8. An orthopedic traction harness as recited in claim 2 in which said traction band has a pair of edges in a direction substantially parallel to the direction of traction and which further includes fastening means along said edges which cooperates to fasten said band securely around the limb to be placed into traction.
9. An orthopedic traction harness as recited in claim 8 in which said fastening means comprises loop and hook Velcro-type pads.
US05827229 1977-08-24 1977-08-24 Orthopedic traction harness Expired - Lifetime US4146021A (en)

Priority Applications (1)

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US05827229 US4146021A (en) 1977-08-24 1977-08-24 Orthopedic traction harness

Applications Claiming Priority (2)

Application Number Priority Date Filing Date Title
US05827229 US4146021A (en) 1977-08-24 1977-08-24 Orthopedic traction harness
US06002066 US4351872A (en) 1977-08-24 1979-01-08 Unidirectional stretch mesh laminate and method

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US06002066 Division US4351872A (en) 1977-08-24 1979-01-08 Unidirectional stretch mesh laminate and method

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US4146021A true US4146021A (en) 1979-03-27

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Cited By (39)

* Cited by examiner, † Cited by third party
Publication number Priority date Publication date Assignee Title
US4679552A (en) * 1985-10-18 1987-07-14 Chattanooga Corporation Drape for arthroscopic surgery
US4801172A (en) * 1985-10-03 1989-01-31 Townsend John A Vehicle closure
US4867140A (en) * 1986-05-19 1989-09-19 Hovis Donald B Fluid-actuated medical support
US5310400A (en) * 1992-11-23 1994-05-10 Rogers Tim S Therapeutic bandage
US5520630A (en) * 1994-02-14 1996-05-28 Daneshvar; Yousef E-Z leg supports
US5634889A (en) * 1993-01-18 1997-06-03 Novamedix Limited Medical appliance for intermittently pulsed compression of proximal joints and adjacent tissue of the human body
US5674189A (en) * 1995-09-27 1997-10-07 Mcdowell; Charles Edward Dressing guard
US6059548A (en) * 1998-06-05 2000-05-09 The Saunders Group, Inc. Hand pump system for a traction device
US6059834A (en) * 1995-06-14 2000-05-09 Ortho-Care, Inc. Suspended/orthopaedic sleeves with internal adhesive to prevent sleeve migration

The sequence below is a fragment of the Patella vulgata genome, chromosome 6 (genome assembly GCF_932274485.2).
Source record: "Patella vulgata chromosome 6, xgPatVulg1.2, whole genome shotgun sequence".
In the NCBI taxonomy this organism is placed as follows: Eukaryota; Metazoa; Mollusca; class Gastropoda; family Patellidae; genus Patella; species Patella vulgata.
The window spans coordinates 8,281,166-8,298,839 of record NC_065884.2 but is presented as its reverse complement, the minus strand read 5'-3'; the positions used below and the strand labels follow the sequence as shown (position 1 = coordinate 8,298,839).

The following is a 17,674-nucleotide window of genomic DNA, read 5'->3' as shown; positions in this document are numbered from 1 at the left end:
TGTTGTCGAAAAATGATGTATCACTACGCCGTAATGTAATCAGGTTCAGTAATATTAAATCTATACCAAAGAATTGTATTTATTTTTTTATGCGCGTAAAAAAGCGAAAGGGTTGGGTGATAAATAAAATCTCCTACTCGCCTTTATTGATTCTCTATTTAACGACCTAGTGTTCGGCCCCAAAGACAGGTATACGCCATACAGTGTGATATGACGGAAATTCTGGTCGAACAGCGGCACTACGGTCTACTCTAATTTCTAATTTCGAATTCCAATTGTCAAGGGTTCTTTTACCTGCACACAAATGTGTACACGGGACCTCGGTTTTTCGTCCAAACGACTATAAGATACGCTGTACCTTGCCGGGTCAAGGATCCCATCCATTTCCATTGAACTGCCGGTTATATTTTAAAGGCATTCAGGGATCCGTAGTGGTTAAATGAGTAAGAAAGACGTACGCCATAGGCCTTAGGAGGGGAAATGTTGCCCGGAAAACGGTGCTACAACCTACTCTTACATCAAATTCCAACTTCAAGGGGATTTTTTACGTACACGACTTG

US6361568B1 (en) * 1999-02-09 2002-03-26 Alps South Corporation Prosthetic sleeve with air outlet valve
US6468240B1 (en) 1999-08-06 2002-10-22 The Saunders Group, Inc. Self-seating occiput wedge system for applying a therapeutic traction force
US6506174B1 (en) 1994-11-03 2003-01-14 The Saunders Group, Inc. Portable traction device
US20030130600A1 (en) * 2001-12-13 2003-07-10 Branch Thomas P. Shoulder extension control device
US6669660B2 (en) * 1998-08-10 2003-12-30 Thomas P. Branch Orthotic apparatus and method for using same
US20050043659A1 (en) * 2001-09-18 2005-02-24 Challis Murray John Apparatus and method for treatment of long bone fractures
US6926688B2 (en) 2001-08-29 2005-08-09 Nicholas Joseph Meyer Forearm support band with direct pressure monitoring
US20050251076A1 (en) * 2004-04-09 2005-11-10 Branch Thomas P Method and apparatus for multidirectional positioning of a shoulder
US6971997B1 (en) 2002-01-22 2005-12-06 The Saunders Group, Inc. Multi-axis cervical and lumber traction table
US20060156456A1 (en) * 2005-01-14 2006-07-20 David Teixeira Fastenable and unfastenable athletic sock for fitting over athletic protective equipment
US20060156455A1 (en) * 2005-01-14 2006-07-20 Teixeira David J Fastenable and unfastenable athletic sock for fitting over athletic protective equipment
US20080234615A1 (en) * 2005-07-26 2008-09-25 Novamedix Distribution Limited Limited Durability Fastening for a Garment
US20080249444A1 (en) * 2007-04-09 2008-10-09 Tyco Healthcare Group Lp Compression Device with Structural Support Features
US20080249443A1 (en) * 2007-04-09 2008-10-09 Tyco Healthcare Group Lp Compression Device Having Weld Seam Moisture Transfer
US20080245361A1 (en) * 2007-04-09 2008-10-09 Tyco Healthcare Group Lp Compression Device with S-Shaped Bladder
US20080249441A1 (en) * 2007-04-09 2008-10-09 Tyco Healthcare Group Lp Compression device with strategic weld construction
US20090062703A1 (en) * 2005-12-12 2009-03-05 Tyco Healthcare Group Lp Compression Sleeve Having Air Conduits
US20100081975A1 (en) * 2008-09-30 2010-04-01 Tyco Healthcare Group Lp Compression Device with Removable Portion
USD618358S1 (en) 2007-04-09 2010-06-22 Tyco Healthcare Group Lp Opening in an inflatable member for a pneumatic compression device
US7871387B2 (en) 2004-02-23 2011-01-18 Tyco Healthcare Group Lp Compression sleeve convertible in length
US7874996B2 (en) 2004-09-02 2011-01-25 Ermi Corporation Method and apparatus for manipulating a toe joint
US8016779B2 (en) 2007-04-09 2011-09-13 Tyco Healthcare Group Lp Compression device having cooling capability
US8021388B2 (en) 2007-04-09 2011-09-20 Tyco Healthcare Group Lp Compression device with improved moisture evaporation
US8029450B2 (en) 2007-04-09 2011-10-04 Tyco Healthcare Group Lp Breathable compression device
US8070699B2 (en) 2007-04-09 2011-12-06 Tyco Healthcare Group Lp Method of making compression sleeve with structural support features